What Causes Alcoholism?
Alcoholism, or the official medical diagnosis, alcohol use disorder, is a condition in which a person continues to drink alcohol, despite the negative consequences it causes, and is unable to stop. People choose to drink alcohol for various reasons, but some find more reasons to escalate their drinking so alcohol use turns into dependence, addiction, alcoholism, or severe alcohol use disorder. It is important that we understand the disease of alcoholism, what causes it, its symptoms, and what can prevent it, in order to keep this disease from affecting even more lives.
Definition of Alcoholism
The definition of alcoholism has changed over the years, as experts’ understanding of the disease has grown. According to the Diagnostic and Statistical Manual of Mental Disorders Fifth Edition (DSM), an alcohol use disorder occurs when the recurrent use of alcohol causes clinically and functionally significant impairment, such as health problems, disability, and failure to meet major responsibilities at work, school, or home. Alcohol use disorder (AUD) is now classified by using 11 criteria that describe drinking habits. By assessing a person according to the new DSM criteria, individuals are now classified as having none, mild, moderate, or severe use disorder. Moderate and Severe would be equivalent to addiction. The benefit of using the DSM-5 definition of alcohol dependence is it reflects the very dangerous downward spiral many people have from alcohol use, to abuse into alcohol dependence, and then addiction. Read more and take a quiz reviewed by Dr. Andrea Chamberlain Benzio using the DSM’s 11 criteria here: Alcohol Use Disorder Quiz
What it Means to be an Alcoholic
Quite simply, an alcoholic is the person who experiences consequences from drinking but can’t control their drinking, even if they try.
Some drinkers completely lose everything: their spouse, their family, their job, their house, their direction, their spiritual hope and connection to God, and their health, often dying a difficult death. Everything is consumed by their desire to drink, no matter the damage it is doing to their life.
Sadly, the usual slide into alcohol destruction is a gradual one, when the person holds it together for some time (and often with the help of enabling loved ones), and then slowly loses control. Since it is gradual, neither the addict nor the loved ones realize what’s happening until the hole is pretty deep and the damage is significant.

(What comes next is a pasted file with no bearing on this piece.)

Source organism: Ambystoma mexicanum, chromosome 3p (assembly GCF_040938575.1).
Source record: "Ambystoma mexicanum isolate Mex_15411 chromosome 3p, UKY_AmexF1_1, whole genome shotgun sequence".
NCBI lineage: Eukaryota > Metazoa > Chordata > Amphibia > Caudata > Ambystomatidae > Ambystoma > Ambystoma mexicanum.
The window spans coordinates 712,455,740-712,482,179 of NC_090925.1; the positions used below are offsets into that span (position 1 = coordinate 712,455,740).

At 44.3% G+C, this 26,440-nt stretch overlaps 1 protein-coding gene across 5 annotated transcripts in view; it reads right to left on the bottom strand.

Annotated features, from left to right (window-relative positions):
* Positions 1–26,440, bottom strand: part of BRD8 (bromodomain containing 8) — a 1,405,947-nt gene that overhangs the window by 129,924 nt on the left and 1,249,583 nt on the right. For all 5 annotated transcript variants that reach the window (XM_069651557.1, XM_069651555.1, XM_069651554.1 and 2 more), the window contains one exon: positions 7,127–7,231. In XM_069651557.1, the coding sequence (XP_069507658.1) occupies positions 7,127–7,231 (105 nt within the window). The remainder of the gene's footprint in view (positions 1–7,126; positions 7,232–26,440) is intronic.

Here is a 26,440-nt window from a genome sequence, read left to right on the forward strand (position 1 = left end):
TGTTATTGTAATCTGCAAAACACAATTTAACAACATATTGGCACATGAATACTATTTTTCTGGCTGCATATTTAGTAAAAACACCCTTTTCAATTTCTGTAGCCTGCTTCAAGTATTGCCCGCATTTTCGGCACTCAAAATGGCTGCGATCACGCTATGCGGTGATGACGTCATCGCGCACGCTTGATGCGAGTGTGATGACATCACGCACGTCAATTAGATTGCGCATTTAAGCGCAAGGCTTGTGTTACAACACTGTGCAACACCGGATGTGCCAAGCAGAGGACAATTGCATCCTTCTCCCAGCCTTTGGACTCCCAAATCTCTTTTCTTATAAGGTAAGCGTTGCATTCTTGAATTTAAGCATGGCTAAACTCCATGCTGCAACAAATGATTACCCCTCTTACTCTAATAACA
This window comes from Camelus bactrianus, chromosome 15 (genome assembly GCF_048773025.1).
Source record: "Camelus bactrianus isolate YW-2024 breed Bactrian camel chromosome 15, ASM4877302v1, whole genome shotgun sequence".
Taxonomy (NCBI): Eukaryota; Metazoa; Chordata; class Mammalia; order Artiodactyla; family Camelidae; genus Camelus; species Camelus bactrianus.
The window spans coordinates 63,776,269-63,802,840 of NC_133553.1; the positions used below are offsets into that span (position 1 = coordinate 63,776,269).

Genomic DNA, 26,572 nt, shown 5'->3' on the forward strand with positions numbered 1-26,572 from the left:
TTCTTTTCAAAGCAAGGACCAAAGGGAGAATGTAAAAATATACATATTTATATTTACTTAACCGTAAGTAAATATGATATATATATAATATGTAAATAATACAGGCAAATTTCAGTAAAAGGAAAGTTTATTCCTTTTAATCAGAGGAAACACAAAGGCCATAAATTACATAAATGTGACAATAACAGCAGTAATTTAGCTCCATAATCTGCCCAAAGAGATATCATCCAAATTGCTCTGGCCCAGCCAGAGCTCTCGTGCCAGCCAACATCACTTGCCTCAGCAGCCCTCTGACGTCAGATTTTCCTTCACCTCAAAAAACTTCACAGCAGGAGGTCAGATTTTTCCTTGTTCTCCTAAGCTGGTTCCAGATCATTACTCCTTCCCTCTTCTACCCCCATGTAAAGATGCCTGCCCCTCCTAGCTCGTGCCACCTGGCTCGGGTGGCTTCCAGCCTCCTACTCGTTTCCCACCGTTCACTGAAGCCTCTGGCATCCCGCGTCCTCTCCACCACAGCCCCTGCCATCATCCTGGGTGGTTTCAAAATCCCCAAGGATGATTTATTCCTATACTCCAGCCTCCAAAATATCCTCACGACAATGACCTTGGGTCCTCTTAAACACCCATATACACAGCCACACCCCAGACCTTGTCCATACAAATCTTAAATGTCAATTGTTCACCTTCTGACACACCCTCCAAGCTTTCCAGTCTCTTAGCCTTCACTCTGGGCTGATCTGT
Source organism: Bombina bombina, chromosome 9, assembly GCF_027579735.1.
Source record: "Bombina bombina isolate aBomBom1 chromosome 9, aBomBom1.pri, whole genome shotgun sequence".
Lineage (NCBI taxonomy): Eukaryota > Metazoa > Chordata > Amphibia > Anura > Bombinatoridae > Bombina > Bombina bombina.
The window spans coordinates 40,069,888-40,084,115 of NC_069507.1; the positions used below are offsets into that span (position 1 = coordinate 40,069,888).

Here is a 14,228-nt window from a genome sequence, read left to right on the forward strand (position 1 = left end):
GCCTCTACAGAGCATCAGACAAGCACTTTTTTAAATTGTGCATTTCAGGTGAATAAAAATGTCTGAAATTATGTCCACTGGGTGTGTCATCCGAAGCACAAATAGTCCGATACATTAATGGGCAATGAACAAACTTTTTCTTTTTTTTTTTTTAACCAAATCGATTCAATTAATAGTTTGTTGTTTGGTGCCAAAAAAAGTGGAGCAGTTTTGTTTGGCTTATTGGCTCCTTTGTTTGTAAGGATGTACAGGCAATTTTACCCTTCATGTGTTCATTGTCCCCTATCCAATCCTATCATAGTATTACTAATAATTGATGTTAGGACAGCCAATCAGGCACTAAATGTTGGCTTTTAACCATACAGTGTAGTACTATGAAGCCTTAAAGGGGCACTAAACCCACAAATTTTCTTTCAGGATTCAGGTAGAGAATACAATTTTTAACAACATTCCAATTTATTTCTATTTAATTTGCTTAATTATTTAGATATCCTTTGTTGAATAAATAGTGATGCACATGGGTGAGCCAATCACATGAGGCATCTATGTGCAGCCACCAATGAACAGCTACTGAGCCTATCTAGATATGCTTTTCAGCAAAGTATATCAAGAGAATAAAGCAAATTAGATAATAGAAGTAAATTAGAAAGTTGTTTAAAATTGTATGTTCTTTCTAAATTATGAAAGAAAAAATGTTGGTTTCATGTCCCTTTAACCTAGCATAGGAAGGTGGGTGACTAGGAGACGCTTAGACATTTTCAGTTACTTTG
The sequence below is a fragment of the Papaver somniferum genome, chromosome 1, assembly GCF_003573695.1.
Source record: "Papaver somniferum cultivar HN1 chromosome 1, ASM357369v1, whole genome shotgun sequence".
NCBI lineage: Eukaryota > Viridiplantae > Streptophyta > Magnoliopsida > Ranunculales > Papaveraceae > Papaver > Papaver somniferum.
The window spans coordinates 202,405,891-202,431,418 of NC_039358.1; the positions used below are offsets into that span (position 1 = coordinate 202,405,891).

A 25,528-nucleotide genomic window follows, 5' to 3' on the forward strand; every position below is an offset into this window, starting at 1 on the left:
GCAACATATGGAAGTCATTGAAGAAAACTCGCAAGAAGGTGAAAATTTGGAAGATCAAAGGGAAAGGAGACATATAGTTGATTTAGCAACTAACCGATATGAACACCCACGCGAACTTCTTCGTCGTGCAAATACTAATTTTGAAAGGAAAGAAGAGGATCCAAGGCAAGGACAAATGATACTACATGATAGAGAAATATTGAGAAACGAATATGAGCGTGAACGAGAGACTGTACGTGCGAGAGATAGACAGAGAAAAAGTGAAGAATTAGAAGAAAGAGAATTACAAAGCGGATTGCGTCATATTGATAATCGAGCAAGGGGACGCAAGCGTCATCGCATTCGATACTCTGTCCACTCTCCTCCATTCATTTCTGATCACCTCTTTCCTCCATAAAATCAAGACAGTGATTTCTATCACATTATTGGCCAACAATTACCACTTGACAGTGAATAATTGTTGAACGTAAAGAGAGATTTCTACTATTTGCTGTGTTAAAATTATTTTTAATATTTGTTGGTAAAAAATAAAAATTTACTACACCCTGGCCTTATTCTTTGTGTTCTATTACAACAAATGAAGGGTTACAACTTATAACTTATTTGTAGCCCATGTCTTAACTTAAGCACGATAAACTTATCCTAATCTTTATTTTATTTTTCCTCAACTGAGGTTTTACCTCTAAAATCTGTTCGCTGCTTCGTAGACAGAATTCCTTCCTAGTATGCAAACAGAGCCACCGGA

Other alcoholics are called functioning alcoholics, because these individuals are addicted to alcohol and cannot stop drinking, but have learned to live a juggling act where they can hold down a job and keep their family intact. Their relationships suffer, their finances are not what they should be, their emotional maturity is poor, and they are in danger of losing it all because of their drinking. Even though a functioning alcoholic may feel like they’re still able to carry out everyday responsibilities and life is OK on the surface, the foundation of their life is cracking and the fall is inevitable.
According to the Substance Abuse and Mental Health Services Administration (SAMHSA), 16.3 million adults ages 18 and older (6.8 percent of this age group) had an alcohol use disorder in 2014. This includes 10.6 million men (9.2 percent of men in this age group) and 5.7 million women (4.6 percent of women in this age group). Clearly, this is an issue that is causing devastation in many lives, and needs to be dealt with. Dr. Andrea Chamberlain
Alcoholism begins with alcohol use, then abuse, but not everyone who abuses alcohol will become addicted to it. Risk factors for alcoholism include: environment, age, ethnicity, and family history. According to the National Council on Alcoholism and Drug Dependence, genetic temperament can make up 50% of the risk for alcohol and drug dependence.
The two biggest risk factors are:
- Trouble handling stress and needing to escape, self-medicate, or soothe your discomfort immediately,
- Not being connected or feeling you belong to something significant. A person develops a dysfunctional relationship with a bottle, looking to alcohol to meet many of their relational needs.
In addition, people who are depressed, were a victim of past trauma, have other mental health or medical problems, prone to peer pressure, have low self-esteem, or are faced with a high level of stress are more likely to struggle with alcohol use disorder. Those who binge drink on a regular basis are also at greater risk for developing an alcohol addiction.
Symptoms of Alcohol Abuse Disorder
Symptoms of alcohol abuse disorder are based on the consequences that occur as a result of excessive drinking.
Individuals with alcohol use disorder will: